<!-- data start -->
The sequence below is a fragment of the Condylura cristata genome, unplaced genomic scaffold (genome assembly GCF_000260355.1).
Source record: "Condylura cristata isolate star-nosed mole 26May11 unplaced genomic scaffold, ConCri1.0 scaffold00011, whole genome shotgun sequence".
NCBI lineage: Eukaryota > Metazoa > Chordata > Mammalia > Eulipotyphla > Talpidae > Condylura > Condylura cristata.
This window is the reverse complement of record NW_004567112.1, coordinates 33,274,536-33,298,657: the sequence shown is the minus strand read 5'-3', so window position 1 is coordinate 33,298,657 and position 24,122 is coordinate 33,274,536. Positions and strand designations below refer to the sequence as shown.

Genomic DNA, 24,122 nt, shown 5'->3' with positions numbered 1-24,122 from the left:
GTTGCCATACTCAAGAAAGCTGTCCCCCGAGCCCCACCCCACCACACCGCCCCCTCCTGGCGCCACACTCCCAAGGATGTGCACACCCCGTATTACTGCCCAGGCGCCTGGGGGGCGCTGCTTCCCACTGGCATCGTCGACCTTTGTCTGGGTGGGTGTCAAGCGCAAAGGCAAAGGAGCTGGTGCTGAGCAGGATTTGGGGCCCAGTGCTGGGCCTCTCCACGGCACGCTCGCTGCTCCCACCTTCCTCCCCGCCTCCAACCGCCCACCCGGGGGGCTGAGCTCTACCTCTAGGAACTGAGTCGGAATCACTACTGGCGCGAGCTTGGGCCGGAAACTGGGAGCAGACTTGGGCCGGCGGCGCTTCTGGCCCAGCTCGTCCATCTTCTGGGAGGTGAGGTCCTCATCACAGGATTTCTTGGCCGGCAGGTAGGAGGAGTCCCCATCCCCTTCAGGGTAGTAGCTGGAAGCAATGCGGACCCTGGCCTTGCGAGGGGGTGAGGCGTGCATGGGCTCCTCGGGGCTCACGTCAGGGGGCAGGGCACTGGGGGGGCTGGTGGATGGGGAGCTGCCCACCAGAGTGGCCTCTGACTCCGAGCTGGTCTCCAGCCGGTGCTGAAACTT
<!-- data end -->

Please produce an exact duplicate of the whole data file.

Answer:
The sequence below is a fragment of the Condylura cristata genome, unplaced genomic scaffold (genome assembly GCF_000260355.1).
Source record: "Condylura cristata isolate star-nosed mole 26May11 unplaced genomic scaffold, ConCri1.0 scaffold00011, whole genome shotgun sequence".
NCBI lineage: Eukaryota > Metazoa > Chordata > Mammalia > Eulipotyphla > Talpidae > Condylura > Condylura cristata.
This window is the reverse complement of record NW_004567112.1, coordinates 33,274,536-33,298,657: the sequence shown is the minus strand read 5'-3', so window position 1 is coordinate 33,298,657 and position 24,122 is coordinate 33,274,536. Positions and strand designations below refer to the sequence as shown.

Genomic DNA, 24,122 nt, shown 5'->3' with positions numbered 1-24,122 from the left:
GTTGCCATACTCAAGAAAGCTGTCCCCCGAGCCCCACCCCACCACACCGCCCCCTCCTGGCGCCACACTCCCAAGGATGTGCACACCCCGTATTACTGCCCAGGCGCCTGGGGGGCGCTGCTTCCCACTGGCATCGTCGACCTTTGTCTGGGTGGGTGTCAAGCGCAAAGGCAAAGGAGCTGGTGCTGAGCAGGATTTGGGGCCCAGTGCTGGGCCTCTCCACGGCACGCTCGCTGCTCCCACCTTCCTCCCCGCCTCCAACCGCCCACCCGGGGGGCTGAGCTCTACCTCTAGGAACTGAGTCGGAATCACTACTGGCGCGAGCTTGGGCCGGAAACTGGGAGCAGACTTGGGCCGGCGGCGCTTCTGGCCCAGCTCGTCCATCTTCTGGGAGGTGAGGTCCTCATCACAGGATTTCTTGGCCGGCAGGTAGGAGGAGTCCCCATCCCCTTCAGGGTAGTAGCTGGAAGCAATGCGGACCCTGGCCTTGCGAGGGGGTGAGGCGTGCATGGGCTCCTCGGGGCTCACGTCAGGGGGCAGGGCACTGGGGGGGCTGGTGGATGGGGAGCTGCCCACCAGAGTGGCCTCTGACTCCGAGCTGGTCTCCAGCCGGTGCTGAAACTT